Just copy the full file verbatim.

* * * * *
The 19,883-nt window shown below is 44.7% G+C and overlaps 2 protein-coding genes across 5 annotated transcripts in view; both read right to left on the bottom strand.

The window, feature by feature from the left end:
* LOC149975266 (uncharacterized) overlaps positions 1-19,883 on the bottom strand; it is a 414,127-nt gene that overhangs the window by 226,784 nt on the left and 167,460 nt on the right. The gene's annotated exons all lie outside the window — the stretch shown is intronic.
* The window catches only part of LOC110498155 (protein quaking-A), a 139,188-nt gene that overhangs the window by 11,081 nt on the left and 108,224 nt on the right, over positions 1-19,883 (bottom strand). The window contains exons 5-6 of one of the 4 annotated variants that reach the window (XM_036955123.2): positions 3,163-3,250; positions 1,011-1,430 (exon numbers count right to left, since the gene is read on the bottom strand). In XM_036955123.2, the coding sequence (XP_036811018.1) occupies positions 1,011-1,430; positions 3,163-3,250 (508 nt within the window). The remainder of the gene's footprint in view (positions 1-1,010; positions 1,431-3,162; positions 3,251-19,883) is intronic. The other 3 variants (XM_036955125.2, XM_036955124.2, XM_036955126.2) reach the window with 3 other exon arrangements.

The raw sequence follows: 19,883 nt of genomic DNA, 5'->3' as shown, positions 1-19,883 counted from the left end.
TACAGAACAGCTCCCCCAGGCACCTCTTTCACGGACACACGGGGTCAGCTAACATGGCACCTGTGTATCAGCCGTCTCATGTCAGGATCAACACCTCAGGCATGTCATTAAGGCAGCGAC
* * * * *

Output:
The 19,883-nt window shown below is 44.7% G+C and overlaps 2 protein-coding genes across 5 annotated transcripts in view; both read right to left on the bottom strand.

The window, feature by feature from the left end:
* LOC149975266 (uncharacterized) overlaps positions 1-19,883 on the bottom strand; it is a 414,127-nt gene that overhangs the window by 226,784 nt on the left and 167,460 nt on the right. The gene's annotated exons all lie outside the window — the stretch shown is intronic.
* The window catches only part of LOC110498155 (protein quaking-A), a 139,188-nt gene that overhangs the window by 11,081 nt on the left and 108,224 nt on the right, over positions 1-19,883 (bottom strand). The window contains exons 5-6 of one of the 4 annotated variants that reach the window (XM_036955123.2): positions 3,163-3,250; positions 1,011-1,430 (exon numbers count right to left, since the gene is read on the bottom strand). In XM_036955123.2, the coding sequence (XP_036811018.1) occupies positions 1,011-1,430; positions 3,163-3,250 (508 nt within the window). The remainder of the gene's footprint in view (positions 1-1,010; positions 1,431-3,162; positions 3,251-19,883) is intronic. The other 3 variants (XM_036955125.2, XM_036955124.2, XM_036955126.2) reach the window with 3 other exon arrangements.

The raw sequence follows: 19,883 nt of genomic DNA, 5'->3' as shown, positions 1-19,883 counted from the left end.
TACAGAACAGCTCCCCCAGGCACCTCTTTCACGGACACACGGGGTCAGCTAACATGGCACCTGTGTATCAGCCGTCTCATGTCAGGATCAACACCTCAGGCATGTCATTAAGGCAGCGAC